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Anti-fracking group challenges petition limits

Steve Carmody
Michigan Radio
Anti-fracking petitions

The campaign to outlaw fracking in Michigan is asking the state Court of Appeals to strike down a 180-day time limit on collecting petition signatures to put a question on the ballot.

A law signed by Governor Rick Snyder in June says signatures that are older than 180 days can’t be counted. It’s very similar to a rule that was used before that by state elections officials.

That rule has twice now thwarted the anti-fracking campaign’s efforts to get a question before voters.

But the Committee to Ban Fracking’s LuAnn Kozma says the law violates the Michigan Constitution’s provision on voter-initiated laws.

“The constitution does not specify any time limits to ballot initiatives at all,” she said.

Kozma says the campaign now has its eye on the 2018 ballot, but wants a ruling first to help decide whether it’s worth the effort.

“Why should we have to go through all of the actual work before a decision is made because that’s sort of pointless,” she said. Kozma also said the time limit also places an unfair burden on grassroots ballot campaigns that can’t afford to pay a lot of money for professional petition circulators.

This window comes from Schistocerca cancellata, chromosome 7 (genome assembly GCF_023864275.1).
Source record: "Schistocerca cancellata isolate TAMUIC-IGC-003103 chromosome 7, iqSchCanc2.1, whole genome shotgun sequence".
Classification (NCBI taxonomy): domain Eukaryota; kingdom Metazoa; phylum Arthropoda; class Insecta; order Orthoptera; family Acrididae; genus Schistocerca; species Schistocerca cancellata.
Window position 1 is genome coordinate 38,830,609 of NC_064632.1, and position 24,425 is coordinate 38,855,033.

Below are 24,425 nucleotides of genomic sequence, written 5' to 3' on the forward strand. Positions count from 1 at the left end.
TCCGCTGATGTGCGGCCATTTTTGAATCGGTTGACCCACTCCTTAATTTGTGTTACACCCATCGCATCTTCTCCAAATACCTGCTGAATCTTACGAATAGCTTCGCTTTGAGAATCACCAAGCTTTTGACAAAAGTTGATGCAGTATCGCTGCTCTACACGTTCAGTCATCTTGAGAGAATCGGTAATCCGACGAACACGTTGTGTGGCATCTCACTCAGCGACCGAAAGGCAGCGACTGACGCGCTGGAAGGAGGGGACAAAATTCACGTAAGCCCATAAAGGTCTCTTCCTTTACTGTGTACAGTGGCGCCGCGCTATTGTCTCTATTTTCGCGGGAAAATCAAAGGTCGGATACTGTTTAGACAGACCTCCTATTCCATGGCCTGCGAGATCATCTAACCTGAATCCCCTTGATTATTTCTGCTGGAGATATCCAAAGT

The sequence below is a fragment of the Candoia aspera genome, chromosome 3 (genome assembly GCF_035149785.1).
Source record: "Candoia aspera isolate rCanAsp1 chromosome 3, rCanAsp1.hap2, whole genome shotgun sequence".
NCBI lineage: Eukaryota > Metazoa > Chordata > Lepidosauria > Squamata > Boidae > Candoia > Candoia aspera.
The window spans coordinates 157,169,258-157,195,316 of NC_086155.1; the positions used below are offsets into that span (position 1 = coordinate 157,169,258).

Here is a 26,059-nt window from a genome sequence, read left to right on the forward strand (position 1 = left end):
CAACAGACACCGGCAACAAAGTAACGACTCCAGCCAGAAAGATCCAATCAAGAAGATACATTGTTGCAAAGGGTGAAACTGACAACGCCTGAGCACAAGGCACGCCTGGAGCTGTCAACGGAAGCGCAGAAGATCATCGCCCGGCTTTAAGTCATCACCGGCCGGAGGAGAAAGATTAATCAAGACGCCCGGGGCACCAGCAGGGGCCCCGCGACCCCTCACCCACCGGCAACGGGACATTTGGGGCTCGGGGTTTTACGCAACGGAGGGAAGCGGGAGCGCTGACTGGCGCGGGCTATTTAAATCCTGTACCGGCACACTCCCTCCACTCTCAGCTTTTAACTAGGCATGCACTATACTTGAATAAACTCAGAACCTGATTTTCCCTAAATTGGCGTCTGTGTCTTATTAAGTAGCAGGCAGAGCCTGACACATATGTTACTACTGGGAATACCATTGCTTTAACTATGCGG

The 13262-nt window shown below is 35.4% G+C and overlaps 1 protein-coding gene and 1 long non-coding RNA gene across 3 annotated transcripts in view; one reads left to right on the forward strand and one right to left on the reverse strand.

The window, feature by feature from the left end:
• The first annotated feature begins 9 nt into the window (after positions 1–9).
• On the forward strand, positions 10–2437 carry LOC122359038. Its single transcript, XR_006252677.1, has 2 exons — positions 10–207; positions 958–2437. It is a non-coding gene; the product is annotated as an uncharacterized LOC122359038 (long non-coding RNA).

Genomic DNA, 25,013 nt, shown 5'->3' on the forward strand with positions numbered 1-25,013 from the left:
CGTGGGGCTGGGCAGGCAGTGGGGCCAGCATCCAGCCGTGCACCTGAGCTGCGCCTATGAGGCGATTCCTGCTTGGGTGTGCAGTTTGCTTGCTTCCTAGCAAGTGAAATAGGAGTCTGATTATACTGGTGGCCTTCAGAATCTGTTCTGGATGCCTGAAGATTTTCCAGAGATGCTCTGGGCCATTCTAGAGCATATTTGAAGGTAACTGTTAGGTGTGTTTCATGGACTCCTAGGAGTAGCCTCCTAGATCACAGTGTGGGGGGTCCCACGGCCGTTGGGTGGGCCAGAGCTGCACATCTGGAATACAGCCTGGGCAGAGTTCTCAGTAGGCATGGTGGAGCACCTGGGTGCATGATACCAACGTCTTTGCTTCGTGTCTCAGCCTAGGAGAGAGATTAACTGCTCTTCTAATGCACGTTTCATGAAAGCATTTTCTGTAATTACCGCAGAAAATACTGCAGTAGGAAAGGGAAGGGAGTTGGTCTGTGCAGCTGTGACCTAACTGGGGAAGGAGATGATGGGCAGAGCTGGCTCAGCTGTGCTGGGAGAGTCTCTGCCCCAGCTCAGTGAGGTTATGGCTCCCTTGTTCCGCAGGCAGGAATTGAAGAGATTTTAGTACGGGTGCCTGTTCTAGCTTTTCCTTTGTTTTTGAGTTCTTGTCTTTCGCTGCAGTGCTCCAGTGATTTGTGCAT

The state argues the Legislature has the authority to pass laws governing ballot campaigns, including setting time limits on signature gathering.

A lower court said it wouldn’t rule on the question until after the signatures are turned in to state elections officials.

Rick Pluta is Senior Capitol Correspondent for the Michigan Public Radio Network. He has been covering Michigan’s Capitol, government, and politics since 1987.
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